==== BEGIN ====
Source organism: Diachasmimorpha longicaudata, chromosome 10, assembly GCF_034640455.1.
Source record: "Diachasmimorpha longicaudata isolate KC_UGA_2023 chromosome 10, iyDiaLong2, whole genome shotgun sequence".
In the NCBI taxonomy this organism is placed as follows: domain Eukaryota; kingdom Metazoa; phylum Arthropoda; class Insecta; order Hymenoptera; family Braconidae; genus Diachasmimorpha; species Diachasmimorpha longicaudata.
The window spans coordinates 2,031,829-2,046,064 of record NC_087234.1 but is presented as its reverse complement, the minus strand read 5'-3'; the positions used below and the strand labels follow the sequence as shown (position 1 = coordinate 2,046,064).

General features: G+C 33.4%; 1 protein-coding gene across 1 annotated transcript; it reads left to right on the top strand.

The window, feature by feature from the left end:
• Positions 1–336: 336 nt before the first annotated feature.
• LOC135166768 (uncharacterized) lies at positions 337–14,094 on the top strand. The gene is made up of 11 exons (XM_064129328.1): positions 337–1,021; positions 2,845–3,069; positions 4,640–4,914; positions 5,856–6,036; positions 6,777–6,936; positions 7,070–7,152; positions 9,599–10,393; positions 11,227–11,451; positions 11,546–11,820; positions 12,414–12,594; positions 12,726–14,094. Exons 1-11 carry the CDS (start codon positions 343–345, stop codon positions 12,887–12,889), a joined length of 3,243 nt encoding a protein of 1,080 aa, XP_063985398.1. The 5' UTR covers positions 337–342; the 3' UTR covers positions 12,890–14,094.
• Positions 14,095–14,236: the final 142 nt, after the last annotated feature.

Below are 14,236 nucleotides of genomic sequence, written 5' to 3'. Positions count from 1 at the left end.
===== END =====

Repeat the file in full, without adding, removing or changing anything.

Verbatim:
Source organism: Diachasmimorpha longicaudata, chromosome 10, assembly GCF_034640455.1.
Source record: "Diachasmimorpha longicaudata isolate KC_UGA_2023 chromosome 10, iyDiaLong2, whole genome shotgun sequence".
In the NCBI taxonomy this organism is placed as follows: domain Eukaryota; kingdom Metazoa; phylum Arthropoda; class Insecta; order Hymenoptera; family Braconidae; genus Diachasmimorpha; species Diachasmimorpha longicaudata.
The window spans coordinates 2,031,829-2,046,064 of record NC_087234.1 but is presented as its reverse complement, the minus strand read 5'-3'; the positions used below and the strand labels follow the sequence as shown (position 1 = coordinate 2,046,064).

General features: G+C 33.4%; 1 protein-coding gene across 1 annotated transcript; it reads left to right on the top strand.

The window, feature by feature from the left end:
• Positions 1–336: 336 nt before the first annotated feature.
• LOC135166768 (uncharacterized) lies at positions 337–14,094 on the top strand. The gene is made up of 11 exons (XM_064129328.1): positions 337–1,021; positions 2,845–3,069; positions 4,640–4,914; positions 5,856–6,036; positions 6,777–6,936; positions 7,070–7,152; positions 9,599–10,393; positions 11,227–11,451; positions 11,546–11,820; positions 12,414–12,594; positions 12,726–14,094. Exons 1-11 carry the CDS (start codon positions 343–345, stop codon positions 12,887–12,889), a joined length of 3,243 nt encoding a protein of 1,080 aa, XP_063985398.1. The 5' UTR covers positions 337–342; the 3' UTR covers positions 12,890–14,094.
• Positions 14,095–14,236: the final 142 nt, after the last annotated feature.

Below are 14,236 nucleotides of genomic sequence, written 5' to 3'. Positions count from 1 at the left end.